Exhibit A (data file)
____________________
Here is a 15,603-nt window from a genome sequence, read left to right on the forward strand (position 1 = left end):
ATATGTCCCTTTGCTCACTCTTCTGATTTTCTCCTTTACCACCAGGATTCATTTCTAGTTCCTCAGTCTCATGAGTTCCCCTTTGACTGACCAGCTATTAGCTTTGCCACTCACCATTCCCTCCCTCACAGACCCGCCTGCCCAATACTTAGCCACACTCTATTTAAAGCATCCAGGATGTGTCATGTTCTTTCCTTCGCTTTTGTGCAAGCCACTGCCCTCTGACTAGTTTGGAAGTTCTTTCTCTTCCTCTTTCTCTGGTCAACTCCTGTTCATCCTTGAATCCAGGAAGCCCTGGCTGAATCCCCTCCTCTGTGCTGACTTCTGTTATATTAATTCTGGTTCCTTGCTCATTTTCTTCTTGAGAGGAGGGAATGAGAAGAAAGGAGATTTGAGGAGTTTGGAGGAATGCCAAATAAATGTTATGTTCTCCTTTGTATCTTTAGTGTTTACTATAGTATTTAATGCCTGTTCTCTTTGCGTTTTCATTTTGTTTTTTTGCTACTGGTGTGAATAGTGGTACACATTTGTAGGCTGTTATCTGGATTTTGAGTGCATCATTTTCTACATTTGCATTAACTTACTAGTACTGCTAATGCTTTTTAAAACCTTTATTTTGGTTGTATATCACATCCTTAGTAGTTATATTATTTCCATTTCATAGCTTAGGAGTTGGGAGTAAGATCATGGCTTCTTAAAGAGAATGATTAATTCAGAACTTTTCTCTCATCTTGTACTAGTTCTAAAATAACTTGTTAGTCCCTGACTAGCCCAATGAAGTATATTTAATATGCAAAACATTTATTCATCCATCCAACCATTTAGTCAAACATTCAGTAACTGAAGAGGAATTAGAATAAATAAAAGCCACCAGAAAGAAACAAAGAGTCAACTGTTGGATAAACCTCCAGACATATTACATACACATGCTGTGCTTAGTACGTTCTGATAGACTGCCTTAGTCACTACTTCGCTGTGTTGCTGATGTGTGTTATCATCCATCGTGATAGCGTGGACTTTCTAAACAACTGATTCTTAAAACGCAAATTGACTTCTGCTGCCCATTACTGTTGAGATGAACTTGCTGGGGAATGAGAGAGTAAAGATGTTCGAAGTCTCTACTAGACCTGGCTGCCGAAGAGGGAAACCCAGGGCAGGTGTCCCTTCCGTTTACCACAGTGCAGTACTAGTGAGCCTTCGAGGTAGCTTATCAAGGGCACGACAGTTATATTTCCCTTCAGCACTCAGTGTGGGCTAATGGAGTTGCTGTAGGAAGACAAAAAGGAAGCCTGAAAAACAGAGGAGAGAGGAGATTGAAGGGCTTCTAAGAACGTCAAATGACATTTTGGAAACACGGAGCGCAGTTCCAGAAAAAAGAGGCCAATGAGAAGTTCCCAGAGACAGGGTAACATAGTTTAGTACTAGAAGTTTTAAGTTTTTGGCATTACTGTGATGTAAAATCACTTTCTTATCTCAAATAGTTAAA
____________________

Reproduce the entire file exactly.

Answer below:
Here is a 15,603-nt window from a genome sequence, read left to right on the forward strand (position 1 = left end):
ATATGTCCCTTTGCTCACTCTTCTGATTTTCTCCTTTACCACCAGGATTCATTTCTAGTTCCTCAGTCTCATGAGTTCCCCTTTGACTGACCAGCTATTAGCTTTGCCACTCACCATTCCCTCCCTCACAGACCCGCCTGCCCAATACTTAGCCACACTCTATTTAAAGCATCCAGGATGTGTCATGTTCTTTCCTTCGCTTTTGTGCAAGCCACTGCCCTCTGACTAGTTTGGAAGTTCTTTCTCTTCCTCTTTCTCTGGTCAACTCCTGTTCATCCTTGAATCCAGGAAGCCCTGGCTGAATCCCCTCCTCTGTGCTGACTTCTGTTATATTAATTCTGGTTCCTTGCTCATTTTCTTCTTGAGAGGAGGGAATGAGAAGAAAGGAGATTTGAGGAGTTTGGAGGAATGCCAAATAAATGTTATGTTCTCCTTTGTATCTTTAGTGTTTACTATAGTATTTAATGCCTGTTCTCTTTGCGTTTTCATTTTGTTTTTTTGCTACTGGTGTGAATAGTGGTACACATTTGTAGGCTGTTATCTGGATTTTGAGTGCATCATTTTCTACATTTGCATTAACTTACTAGTACTGCTAATGCTTTTTAAAACCTTTATTTTGGTTGTATATCACATCCTTAGTAGTTATATTATTTCCATTTCATAGCTTAGGAGTTGGGAGTAAGATCATGGCTTCTTAAAGAGAATGATTAATTCAGAACTTTTCTCTCATCTTGTACTAGTTCTAAAATAACTTGTTAGTCCCTGACTAGCCCAATGAAGTATATTTAATATGCAAAACATTTATTCATCCATCCAACCATTTAGTCAAACATTCAGTAACTGAAGAGGAATTAGAATAAATAAAAGCCACCAGAAAGAAACAAAGAGTCAACTGTTGGATAAACCTCCAGACATATTACATACACATGCTGTGCTTAGTACGTTCTGATAGACTGCCTTAGTCACTACTTCGCTGTGTTGCTGATGTGTGTTATCATCCATCGTGATAGCGTGGACTTTCTAAACAACTGATTCTTAAAACGCAAATTGACTTCTGCTGCCCATTACTGTTGAGATGAACTTGCTGGGGAATGAGAGAGTAAAGATGTTCGAAGTCTCTACTAGACCTGGCTGCCGAAGAGGGAAACCCAGGGCAGGTGTCCCTTCCGTTTACCACAGTGCAGTACTAGTGAGCCTTCGAGGTAGCTTATCAAGGGCACGACAGTTATATTTCCCTTCAGCACTCAGTGTGGGCTAATGGAGTTGCTGTAGGAAGACAAAAAGGAAGCCTGAAAAACAGAGGAGAGAGGAGATTGAAGGGCTTCTAAGAACGTCAAATGACATTTTGGAAACACGGAGCGCAGTTCCAGAAAAAAGAGGCCAATGAGAAGTTCCCAGAGACAGGGTAACATAGTTTAGTACTAGAAGTTTTAAGTTTTTGGCATTACTGTGATGTAAAATCACTTTCTTATCTCAAATAGTTAAA